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Shannon Marwitz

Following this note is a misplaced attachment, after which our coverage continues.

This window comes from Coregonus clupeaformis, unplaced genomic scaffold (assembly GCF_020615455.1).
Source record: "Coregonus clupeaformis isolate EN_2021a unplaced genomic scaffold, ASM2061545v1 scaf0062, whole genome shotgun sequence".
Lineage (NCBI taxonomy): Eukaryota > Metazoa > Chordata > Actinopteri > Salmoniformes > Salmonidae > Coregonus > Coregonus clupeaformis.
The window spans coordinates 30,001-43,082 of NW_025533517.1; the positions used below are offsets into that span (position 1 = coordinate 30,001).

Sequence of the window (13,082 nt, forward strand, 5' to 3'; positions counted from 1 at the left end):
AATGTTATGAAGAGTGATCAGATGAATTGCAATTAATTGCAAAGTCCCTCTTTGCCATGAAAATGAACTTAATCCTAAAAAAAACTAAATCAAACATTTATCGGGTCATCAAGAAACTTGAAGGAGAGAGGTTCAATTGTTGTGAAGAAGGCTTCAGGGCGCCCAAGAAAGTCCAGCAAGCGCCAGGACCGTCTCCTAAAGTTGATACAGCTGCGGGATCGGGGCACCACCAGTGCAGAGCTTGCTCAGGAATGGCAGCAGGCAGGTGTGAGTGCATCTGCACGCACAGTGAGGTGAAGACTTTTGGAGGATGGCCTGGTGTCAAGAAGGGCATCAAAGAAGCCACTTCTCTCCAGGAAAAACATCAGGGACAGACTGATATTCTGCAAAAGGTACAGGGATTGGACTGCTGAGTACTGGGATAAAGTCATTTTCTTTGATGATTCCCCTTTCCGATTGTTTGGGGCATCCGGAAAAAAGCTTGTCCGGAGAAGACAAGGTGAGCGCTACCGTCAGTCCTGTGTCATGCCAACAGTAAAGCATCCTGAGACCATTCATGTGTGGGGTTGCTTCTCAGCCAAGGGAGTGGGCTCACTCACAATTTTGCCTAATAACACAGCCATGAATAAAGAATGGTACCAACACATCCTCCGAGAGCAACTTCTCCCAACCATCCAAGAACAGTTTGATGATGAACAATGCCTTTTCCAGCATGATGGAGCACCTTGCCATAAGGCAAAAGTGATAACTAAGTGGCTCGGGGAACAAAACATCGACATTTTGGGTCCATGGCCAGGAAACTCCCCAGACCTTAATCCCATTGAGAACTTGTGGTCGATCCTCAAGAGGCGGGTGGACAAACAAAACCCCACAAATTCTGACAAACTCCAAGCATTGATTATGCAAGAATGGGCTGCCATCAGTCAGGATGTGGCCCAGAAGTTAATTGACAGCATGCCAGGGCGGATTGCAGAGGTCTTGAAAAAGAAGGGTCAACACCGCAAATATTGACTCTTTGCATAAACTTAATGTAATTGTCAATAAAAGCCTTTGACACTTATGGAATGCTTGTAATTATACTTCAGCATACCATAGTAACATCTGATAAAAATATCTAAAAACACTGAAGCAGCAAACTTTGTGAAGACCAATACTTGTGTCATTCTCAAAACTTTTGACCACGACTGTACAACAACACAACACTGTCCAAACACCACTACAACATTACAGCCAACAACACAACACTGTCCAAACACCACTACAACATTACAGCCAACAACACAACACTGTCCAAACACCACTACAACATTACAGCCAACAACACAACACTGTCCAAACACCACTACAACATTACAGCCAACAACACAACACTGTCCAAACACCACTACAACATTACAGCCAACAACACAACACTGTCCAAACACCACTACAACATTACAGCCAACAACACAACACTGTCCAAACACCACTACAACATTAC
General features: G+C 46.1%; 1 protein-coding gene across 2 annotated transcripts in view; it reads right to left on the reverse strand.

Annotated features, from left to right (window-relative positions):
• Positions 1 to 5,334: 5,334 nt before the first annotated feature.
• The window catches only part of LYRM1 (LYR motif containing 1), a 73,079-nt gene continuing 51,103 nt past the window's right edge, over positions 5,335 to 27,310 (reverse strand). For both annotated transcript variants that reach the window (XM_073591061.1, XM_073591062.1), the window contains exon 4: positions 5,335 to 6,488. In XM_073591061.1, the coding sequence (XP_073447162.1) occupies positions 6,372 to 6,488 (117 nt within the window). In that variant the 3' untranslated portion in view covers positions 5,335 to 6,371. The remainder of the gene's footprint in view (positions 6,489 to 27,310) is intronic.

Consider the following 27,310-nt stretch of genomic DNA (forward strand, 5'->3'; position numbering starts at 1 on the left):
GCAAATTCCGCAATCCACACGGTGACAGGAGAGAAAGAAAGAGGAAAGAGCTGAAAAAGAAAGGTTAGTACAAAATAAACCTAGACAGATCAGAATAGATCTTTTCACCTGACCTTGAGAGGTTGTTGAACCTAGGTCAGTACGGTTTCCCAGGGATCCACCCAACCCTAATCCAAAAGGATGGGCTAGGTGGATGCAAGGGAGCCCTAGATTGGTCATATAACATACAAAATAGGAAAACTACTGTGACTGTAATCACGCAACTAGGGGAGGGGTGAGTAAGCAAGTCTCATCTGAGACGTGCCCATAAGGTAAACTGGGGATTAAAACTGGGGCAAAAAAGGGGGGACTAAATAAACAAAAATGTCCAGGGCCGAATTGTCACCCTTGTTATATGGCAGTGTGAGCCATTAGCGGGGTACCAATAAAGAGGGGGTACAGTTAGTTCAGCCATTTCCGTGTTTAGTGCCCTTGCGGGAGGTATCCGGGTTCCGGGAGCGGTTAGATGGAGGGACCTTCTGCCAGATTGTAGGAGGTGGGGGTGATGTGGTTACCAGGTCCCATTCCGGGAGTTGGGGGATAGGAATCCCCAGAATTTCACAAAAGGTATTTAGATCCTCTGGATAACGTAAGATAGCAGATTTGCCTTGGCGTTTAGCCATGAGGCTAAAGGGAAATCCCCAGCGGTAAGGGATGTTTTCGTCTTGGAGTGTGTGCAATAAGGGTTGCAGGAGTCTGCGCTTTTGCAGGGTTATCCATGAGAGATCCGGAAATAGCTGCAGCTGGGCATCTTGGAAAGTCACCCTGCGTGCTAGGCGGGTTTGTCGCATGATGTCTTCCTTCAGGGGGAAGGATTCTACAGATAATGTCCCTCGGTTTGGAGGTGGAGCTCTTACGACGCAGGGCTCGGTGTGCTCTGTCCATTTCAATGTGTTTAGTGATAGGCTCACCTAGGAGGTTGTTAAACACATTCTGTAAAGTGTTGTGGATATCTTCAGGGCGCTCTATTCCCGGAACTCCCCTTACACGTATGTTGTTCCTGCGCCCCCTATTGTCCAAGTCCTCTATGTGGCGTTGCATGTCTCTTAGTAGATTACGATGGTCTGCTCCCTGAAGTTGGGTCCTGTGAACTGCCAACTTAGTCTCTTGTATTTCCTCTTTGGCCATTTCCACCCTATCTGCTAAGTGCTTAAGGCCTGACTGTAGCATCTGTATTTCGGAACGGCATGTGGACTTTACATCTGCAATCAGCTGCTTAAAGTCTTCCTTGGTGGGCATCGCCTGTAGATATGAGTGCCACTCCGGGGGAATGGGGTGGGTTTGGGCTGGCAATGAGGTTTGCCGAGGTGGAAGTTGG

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Coastal Capital: Belize Bailey suggested that consumers should be asked their maximum willingness to pay. I would be very interested to see how those values compared to the ones presented in this study because it is my sense that placing a value on storm protection is much harder. It is easy to think about how you felt prior to your snorkel and how you felt after and place a value on that experience. When dealing with something like storm protection, the reef has always provided it so there is nothing to compare it to. I would suspect that services such as storm protection would be undervalued using contingent value method for this reason. I also agree with what has been said about the need for more immediate action. In oceanography, we discussed “fishing down the food chain”. This is when top predators are overharvested, which causes there to be many more of the fish the predators typically feed on. These fish are then targeted for harvesting, and the cycle continues. Once this has happened, it is incredibly difficult for the system to return to the original distribution. Since declines have already been observed in several fish species in Belize, this is an important phenomenon to consider. Gladden Spit and Silk Cayes Like Corinne, I was pretty surprised by how disjointed the MPAs seemed to be. In oceanography, we also read a paper about designing the most effective MPAs with regard to recovering fish populations. The authors discussed the appropriate dimensions, the spacing between and configuration of the MPAs, the inclusion of no-take zones, and a variety of other suggestions. However, their conclusions by no means should be considered the solution. Obviously, there is great variability in the types of marine ecosystems and the threats that they face so one set-up cannot be applied universally. Also, it only examined one piece of the ecosystem recovery: fisheries. The paper by Hargreaves-Allen goes beyond fisheries to examine the role of tourism and obtains values for different aspects of the reserve. This type of research is really important because while recovering fish populations may be important, it might not be as valuable another aspect of the reserve. If two processes are competing, having economic values will indicate which process to favor. Ultimately, I think that combining this type of economic research with scientific research could result in a superiorly designed system.